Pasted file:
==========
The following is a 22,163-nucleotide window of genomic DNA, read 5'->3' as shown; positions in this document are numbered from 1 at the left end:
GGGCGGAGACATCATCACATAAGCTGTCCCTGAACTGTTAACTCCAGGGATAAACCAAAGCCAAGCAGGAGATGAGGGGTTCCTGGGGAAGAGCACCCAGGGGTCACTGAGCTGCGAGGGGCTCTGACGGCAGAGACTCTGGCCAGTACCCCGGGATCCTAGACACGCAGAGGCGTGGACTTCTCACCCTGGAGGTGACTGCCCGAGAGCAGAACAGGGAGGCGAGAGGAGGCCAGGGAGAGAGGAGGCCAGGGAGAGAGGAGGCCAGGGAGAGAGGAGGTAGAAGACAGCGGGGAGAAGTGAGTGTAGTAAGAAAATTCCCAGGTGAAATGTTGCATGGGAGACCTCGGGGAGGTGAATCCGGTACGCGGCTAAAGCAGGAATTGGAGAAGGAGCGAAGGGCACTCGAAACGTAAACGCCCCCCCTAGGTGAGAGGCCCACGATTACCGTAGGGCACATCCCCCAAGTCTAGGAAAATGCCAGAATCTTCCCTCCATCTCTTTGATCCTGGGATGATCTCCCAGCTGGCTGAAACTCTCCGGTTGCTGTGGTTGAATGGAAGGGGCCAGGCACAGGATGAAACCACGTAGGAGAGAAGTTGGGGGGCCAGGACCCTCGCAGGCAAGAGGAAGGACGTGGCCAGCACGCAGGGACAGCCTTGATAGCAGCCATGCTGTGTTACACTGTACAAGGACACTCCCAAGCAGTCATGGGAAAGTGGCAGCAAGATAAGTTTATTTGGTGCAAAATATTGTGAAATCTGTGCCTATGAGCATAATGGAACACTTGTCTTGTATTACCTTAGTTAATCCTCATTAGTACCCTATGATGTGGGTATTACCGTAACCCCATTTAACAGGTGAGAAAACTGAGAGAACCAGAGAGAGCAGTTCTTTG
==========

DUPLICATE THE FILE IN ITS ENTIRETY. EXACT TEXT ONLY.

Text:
The following is a 22,163-nucleotide window of genomic DNA, read 5'->3' as shown; positions in this document are numbered from 1 at the left end:
GGGCGGAGACATCATCACATAAGCTGTCCCTGAACTGTTAACTCCAGGGATAAACCAAAGCCAAGCAGGAGATGAGGGGTTCCTGGGGAAGAGCACCCAGGGGTCACTGAGCTGCGAGGGGCTCTGACGGCAGAGACTCTGGCCAGTACCCCGGGATCCTAGACACGCAGAGGCGTGGACTTCTCACCCTGGAGGTGACTGCCCGAGAGCAGAACAGGGAGGCGAGAGGAGGCCAGGGAGAGAGGAGGCCAGGGAGAGAGGAGGCCAGGGAGAGAGGAGGTAGAAGACAGCGGGGAGAAGTGAGTGTAGTAAGAAAATTCCCAGGTGAAATGTTGCATGGGAGACCTCGGGGAGGTGAATCCGGTACGCGGCTAAAGCAGGAATTGGAGAAGGAGCGAAGGGCACTCGAAACGTAAACGCCCCCCCTAGGTGAGAGGCCCACGATTACCGTAGGGCACATCCCCCAAGTCTAGGAAAATGCCAGAATCTTCCCTCCATCTCTTTGATCCTGGGATGATCTCCCAGCTGGCTGAAACTCTCCGGTTGCTGTGGTTGAATGGAAGGGGCCAGGCACAGGATGAAACCACGTAGGAGAGAAGTTGGGGGGCCAGGACCCTCGCAGGCAAGAGGAAGGACGTGGCCAGCACGCAGGGACAGCCTTGATAGCAGCCATGCTGTGTTACACTGTACAAGGACACTCCCAAGCAGTCATGGGAAAGTGGCAGCAAGATAAGTTTATTTGGTGCAAAATATTGTGAAATCTGTGCCTATGAGCATAATGGAACACTTGTCTTGTATTACCTTAGTTAATCCTCATTAGTACCCTATGATGTGGGTATTACCGTAACCCCATTTAACAGGTGAGAAAACTGAGAGAACCAGAGAGAGCAGTTCTTTG